Michigan Sentiment Index Rises
Confidence among U.S. consumers rose more than projected in November, offering additional support to the biggest part of the economy.
The Thomson Reuters/University of Michigan preliminary index of consumer sentiment climbed to 64.2 this month, the highest since June, from 60.9 in October. The median estimate of economists surveyed by Bloomberg News called for a reading of 61.5.
Fewer claims for jobless benefits that culminate in more hiring may also bolster confidence at a time when Europe’s debt crisis poses a risk to global growth and prompts stock-market volatility. Sustained gains in household sentiment, which has been lingering at levels seen during the last recession, may bolster consumer spending that accounts for about 70 percent of the economy.
“It’s good news that we’re finally starting to get an improvement in confidence because it’s long overdue,” said Robert Brusca, chief economist at Fact & Opinion Economics in New York. “If we continue to put people back to work, and I think it’s a real trend, then maybe there is something cooking and maybe there is some opportunity to gather momentum.”
Stocks rallied after the figures and as Italy’s approval of debt-reduction plans eased concern about Europe’s debt crisis. The Standard & Poor’s 500 Index climbed 2 percent, the most since Oct. 27, to 1,263.85 at the close in New York.
Estimates of the 67 economists surveyed by Bloomberg for the confidence measure ranged from 58 to 68. The index averaged 89 in the five years leading up to the recession that began in December 2007 and ended in June 2009.
Today’s confidence figures compare with the Bloomberg Consumer Comfort Index, which hovered last week near a record low. The Bloomberg gauge of sentiment, which was at minus 51.6 in the week ended Nov. 6, has held below minus 50 for an unprecedented seven of the past eight weeks.
The Michigan survey’s index of current conditions, which reflects Americans’ perceptions of their financial situation and whether they consider it a good time to buy big-ticket items like cars, increased to 76.6, also the highest since June, from 75.1 the prior month.
The index of consumer expectations for six months from now, which more closely projects the direction of consumer spending, climbed to a five-month high of 56.2 from 51.8.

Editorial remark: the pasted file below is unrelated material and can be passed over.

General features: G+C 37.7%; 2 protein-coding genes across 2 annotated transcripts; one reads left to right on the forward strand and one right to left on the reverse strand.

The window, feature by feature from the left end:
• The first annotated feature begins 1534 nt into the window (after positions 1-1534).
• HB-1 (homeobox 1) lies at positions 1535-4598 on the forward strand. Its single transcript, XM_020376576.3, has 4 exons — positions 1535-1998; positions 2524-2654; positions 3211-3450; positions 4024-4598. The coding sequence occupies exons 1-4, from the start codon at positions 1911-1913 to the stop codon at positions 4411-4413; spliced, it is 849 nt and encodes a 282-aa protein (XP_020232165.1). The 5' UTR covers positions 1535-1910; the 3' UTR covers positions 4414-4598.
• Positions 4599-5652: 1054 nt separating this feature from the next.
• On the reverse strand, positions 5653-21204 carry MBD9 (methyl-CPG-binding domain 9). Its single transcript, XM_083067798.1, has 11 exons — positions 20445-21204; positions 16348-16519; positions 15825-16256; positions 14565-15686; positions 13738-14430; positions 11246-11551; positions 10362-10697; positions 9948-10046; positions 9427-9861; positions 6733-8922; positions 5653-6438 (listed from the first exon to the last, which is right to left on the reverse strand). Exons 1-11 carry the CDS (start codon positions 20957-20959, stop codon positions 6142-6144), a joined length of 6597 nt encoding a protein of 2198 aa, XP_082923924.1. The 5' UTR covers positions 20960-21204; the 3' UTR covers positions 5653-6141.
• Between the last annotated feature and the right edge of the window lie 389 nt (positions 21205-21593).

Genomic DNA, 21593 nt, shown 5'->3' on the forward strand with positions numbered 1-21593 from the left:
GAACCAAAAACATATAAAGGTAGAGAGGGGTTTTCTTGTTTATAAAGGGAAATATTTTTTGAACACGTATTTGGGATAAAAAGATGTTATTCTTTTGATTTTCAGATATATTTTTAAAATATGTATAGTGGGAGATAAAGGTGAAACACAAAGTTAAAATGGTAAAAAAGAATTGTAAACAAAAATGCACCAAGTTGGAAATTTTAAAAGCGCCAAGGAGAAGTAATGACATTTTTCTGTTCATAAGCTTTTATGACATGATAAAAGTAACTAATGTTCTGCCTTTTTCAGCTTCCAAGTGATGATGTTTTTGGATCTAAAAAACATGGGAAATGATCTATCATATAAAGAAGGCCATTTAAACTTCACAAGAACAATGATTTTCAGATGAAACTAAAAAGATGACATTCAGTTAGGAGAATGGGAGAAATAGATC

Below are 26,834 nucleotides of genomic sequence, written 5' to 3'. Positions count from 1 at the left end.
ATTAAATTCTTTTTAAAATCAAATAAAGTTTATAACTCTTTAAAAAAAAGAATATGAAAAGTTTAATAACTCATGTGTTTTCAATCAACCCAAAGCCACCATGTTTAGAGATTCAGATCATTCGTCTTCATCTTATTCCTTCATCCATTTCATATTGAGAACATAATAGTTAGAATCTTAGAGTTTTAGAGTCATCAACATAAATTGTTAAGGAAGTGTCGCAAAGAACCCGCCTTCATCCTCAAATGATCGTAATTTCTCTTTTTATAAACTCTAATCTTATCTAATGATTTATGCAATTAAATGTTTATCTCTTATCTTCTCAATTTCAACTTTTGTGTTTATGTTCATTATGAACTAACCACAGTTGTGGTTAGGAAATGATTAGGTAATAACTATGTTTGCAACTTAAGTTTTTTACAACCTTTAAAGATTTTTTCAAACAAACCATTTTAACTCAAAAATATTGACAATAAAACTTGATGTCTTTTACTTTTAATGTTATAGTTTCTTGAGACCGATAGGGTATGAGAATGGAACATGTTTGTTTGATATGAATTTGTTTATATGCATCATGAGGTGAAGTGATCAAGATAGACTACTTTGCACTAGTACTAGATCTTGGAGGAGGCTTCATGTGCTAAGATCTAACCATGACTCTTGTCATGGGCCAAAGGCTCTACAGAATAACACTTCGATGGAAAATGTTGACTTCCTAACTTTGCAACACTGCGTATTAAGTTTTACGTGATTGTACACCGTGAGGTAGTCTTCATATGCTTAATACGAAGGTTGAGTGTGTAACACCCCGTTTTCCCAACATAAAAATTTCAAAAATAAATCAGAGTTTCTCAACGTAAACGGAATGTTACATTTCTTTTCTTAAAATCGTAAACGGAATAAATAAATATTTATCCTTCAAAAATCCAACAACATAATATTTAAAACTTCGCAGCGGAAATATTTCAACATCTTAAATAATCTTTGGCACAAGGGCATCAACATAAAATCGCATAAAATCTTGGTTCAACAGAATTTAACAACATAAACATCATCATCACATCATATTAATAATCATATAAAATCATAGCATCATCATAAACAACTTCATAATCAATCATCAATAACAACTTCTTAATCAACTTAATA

Recent data have shown the labor market may be starting to stir, while fuel costs are stable. Unemployment unexpectedly fell in October, and jobless claims in the week ended Nov. 5 dropped to the lowest level in seven months, Labor Department figures show.
Gasoline prices have also receded from highs earlier this year. The average cost of a gallon of regular gas at the pump was $3.44 this month through yesterday, about where they were at the end of September, according to AAA, the nation’s largest motoring organization. In May, gas was almost $4 a gallon.
Consumers in today’s confidence report said they expect an inflation rate of 3.2 percent over the next 12 months, the same as in the prior survey.
Over the next five years, the range tracked by Federal Reserve policy makers, Americans expect a 2.6 percent rate of inflation, the slowest since March 2009, after an expectation of 2.7 percent last month.
At the same time, stock prices have fallen after rallying the most since 1991 in October as investors grow concerned that one or more euro nations might default. Wage growth remains sluggish, payroll growth has slowed and home prices have failed to recoup a decrease that began in the middle of 2010.
“There is increasing uncertainty and fear that we may experience another recession,” Salvatore Iannuzzi, chief executive officer of Monster Worldwide Inc. (MWW), the world’s largest online-recruiting company, said in a call with analysts Oct. 27. “Faced with this heightened lack of confidence, firms around the world are scaling back their hiring plans and more carefully control their spending.”
To contact the reporter on this story: Alexander Kowalski in Washington at firstname.lastname@example.org
To contact the editor responsible for this story: Christopher Wellisz at email@example.com